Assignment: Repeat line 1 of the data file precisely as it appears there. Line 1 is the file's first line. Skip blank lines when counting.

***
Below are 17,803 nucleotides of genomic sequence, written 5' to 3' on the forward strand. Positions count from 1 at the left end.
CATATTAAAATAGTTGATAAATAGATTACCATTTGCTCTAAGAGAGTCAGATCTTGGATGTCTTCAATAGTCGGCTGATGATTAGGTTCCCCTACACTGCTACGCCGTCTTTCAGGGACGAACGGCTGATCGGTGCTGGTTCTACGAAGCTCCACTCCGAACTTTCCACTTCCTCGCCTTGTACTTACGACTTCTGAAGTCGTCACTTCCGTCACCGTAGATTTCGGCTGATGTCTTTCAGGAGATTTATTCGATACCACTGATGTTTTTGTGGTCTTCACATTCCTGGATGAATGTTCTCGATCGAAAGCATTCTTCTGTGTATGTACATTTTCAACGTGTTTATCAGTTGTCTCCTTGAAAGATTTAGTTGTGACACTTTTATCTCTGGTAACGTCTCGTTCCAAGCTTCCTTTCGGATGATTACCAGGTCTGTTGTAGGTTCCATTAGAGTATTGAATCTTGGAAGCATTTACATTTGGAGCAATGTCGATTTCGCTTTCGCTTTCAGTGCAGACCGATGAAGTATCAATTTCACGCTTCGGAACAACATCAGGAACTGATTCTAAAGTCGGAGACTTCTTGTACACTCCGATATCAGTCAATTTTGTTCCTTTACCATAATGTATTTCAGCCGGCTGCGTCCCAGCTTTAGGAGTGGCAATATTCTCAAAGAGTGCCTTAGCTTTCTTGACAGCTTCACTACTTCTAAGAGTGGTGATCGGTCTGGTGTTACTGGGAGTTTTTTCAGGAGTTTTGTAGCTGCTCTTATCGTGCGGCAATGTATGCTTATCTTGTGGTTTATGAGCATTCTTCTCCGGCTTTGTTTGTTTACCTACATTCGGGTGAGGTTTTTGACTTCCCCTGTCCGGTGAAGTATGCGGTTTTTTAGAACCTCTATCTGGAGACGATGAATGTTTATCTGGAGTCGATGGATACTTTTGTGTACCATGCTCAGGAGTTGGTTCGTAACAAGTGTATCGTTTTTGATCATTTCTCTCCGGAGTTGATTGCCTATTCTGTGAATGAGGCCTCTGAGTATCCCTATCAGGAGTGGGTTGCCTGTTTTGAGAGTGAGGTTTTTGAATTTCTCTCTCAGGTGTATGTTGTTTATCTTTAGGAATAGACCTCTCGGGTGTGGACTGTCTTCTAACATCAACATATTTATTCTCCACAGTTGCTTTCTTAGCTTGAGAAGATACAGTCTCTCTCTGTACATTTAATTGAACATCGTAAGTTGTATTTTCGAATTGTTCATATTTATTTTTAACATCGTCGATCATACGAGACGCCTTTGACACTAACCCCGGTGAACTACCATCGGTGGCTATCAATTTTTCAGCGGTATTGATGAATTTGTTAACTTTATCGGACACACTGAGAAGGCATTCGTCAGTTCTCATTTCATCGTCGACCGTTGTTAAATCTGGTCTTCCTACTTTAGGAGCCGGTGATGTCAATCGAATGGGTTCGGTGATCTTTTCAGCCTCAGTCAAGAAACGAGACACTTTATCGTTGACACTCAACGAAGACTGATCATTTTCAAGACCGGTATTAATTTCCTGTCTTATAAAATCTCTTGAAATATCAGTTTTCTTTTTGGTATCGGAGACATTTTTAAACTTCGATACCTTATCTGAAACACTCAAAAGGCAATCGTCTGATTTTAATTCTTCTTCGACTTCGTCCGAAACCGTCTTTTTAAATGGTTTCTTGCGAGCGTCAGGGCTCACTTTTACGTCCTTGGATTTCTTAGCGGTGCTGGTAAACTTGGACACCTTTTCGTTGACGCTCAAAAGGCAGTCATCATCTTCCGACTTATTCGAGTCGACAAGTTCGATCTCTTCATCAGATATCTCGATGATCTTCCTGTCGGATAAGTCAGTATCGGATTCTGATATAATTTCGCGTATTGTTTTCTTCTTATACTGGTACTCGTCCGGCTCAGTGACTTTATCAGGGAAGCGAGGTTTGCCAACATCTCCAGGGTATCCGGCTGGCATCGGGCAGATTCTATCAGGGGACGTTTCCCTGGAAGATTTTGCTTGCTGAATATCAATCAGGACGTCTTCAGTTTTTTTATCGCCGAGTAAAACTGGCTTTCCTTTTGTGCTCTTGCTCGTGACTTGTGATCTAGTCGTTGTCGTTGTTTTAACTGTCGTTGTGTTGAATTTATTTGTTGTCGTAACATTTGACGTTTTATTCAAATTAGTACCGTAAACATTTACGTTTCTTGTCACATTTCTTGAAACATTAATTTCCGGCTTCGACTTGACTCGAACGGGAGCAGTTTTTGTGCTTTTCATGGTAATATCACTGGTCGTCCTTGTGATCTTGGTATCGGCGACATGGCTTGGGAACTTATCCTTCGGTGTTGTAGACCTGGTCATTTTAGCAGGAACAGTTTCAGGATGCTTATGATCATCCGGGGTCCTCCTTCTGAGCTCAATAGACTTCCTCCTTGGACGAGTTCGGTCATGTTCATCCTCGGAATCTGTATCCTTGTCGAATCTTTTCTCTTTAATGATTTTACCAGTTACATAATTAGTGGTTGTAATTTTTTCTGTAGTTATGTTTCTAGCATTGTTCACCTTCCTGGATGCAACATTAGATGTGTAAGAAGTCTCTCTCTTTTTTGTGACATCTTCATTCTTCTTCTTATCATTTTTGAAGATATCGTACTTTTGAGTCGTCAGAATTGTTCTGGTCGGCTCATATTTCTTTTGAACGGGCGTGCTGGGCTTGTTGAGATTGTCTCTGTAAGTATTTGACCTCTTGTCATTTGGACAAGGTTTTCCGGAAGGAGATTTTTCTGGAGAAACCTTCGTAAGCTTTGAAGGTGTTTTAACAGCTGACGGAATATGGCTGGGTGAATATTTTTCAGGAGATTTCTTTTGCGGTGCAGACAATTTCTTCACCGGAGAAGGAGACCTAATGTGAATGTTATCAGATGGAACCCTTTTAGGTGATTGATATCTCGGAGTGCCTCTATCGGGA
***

Below are 17,803 nucleotides of genomic sequence, written 5' to 3' on the forward strand. Positions count from 1 at the left end.